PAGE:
The sketch Each project starts by looking for source images and sketching. Sketching happens directly on the fabric with a light colored sharpie.
Placing loose fiber After the image is sketched out, I begin by placing loose fiber for background colors. I like to secure the wool with a single barbed needle. This makes this part of the process the most tedious. It's normally a lot of darker blocked color with little variation. The single spiral needle creates a smooth finish and good base. It's easier to add details on a flat sturdy surface. The fabric is less likely to warp later on.
Adding Detail My favorite part of the process is adding the details. Just like a painting, you start with the middle shades and go back and add highlights and lowlights at the end. This specific example will probably take me several months to finish. It will be 3ft. x 3ft when it's finished.
3D Sculptures :
Research and Engineering Each 3d sculpture has a planning phase. It involved research to find out the exact dimensions of what I'm trying to make. I start with a wire frame. I also make any accent bits like toenails or beaks. I use a white core wool to wrap the wire. It's is washed, but otherwise unprocessed from a local farm. It's not unusual to find bits of hay mixed in with the fiber.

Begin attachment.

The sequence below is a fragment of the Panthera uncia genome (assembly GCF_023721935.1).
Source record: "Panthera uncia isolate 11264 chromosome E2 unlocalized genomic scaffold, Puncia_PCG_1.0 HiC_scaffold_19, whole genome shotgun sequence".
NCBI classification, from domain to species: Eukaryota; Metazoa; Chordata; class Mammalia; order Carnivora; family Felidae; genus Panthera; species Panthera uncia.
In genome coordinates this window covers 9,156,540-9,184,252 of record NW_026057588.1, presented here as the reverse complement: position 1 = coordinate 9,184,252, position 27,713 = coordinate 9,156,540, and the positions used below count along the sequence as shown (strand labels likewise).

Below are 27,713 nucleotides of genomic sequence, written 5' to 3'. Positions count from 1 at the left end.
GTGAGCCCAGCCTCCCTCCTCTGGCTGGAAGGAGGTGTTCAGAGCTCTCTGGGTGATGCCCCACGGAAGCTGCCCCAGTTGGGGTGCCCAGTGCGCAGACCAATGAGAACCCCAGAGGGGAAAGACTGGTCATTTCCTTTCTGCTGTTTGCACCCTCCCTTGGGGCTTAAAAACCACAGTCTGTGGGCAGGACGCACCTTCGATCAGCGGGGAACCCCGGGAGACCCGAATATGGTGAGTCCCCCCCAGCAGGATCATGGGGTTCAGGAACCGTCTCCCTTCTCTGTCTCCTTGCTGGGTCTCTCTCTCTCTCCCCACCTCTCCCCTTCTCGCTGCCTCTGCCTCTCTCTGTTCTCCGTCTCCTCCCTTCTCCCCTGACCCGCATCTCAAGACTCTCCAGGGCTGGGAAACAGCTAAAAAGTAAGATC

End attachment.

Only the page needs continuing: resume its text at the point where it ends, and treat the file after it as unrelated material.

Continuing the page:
Body Shaping The next part is making sure the body shape is what I want it to be and to make sure the position is correct. Things are still a bit floppy/loose at this point, but it will be the hardness of a tennis ball when it's completed.
Color Shading and Details The last step is covering the wire and white wool with colored wool. For this part, I normally use merino roving for the majority of the design and color work. I do use shetland, bamboo, silk or other fibers depending on the finished piece.
Direct Correspondence to:
Sara Desjardins c/o Summerfrost Studios
1103 main St 1st floor haverhill, MA
USA 01830 Tel: 9783745664 Fax: 9783745664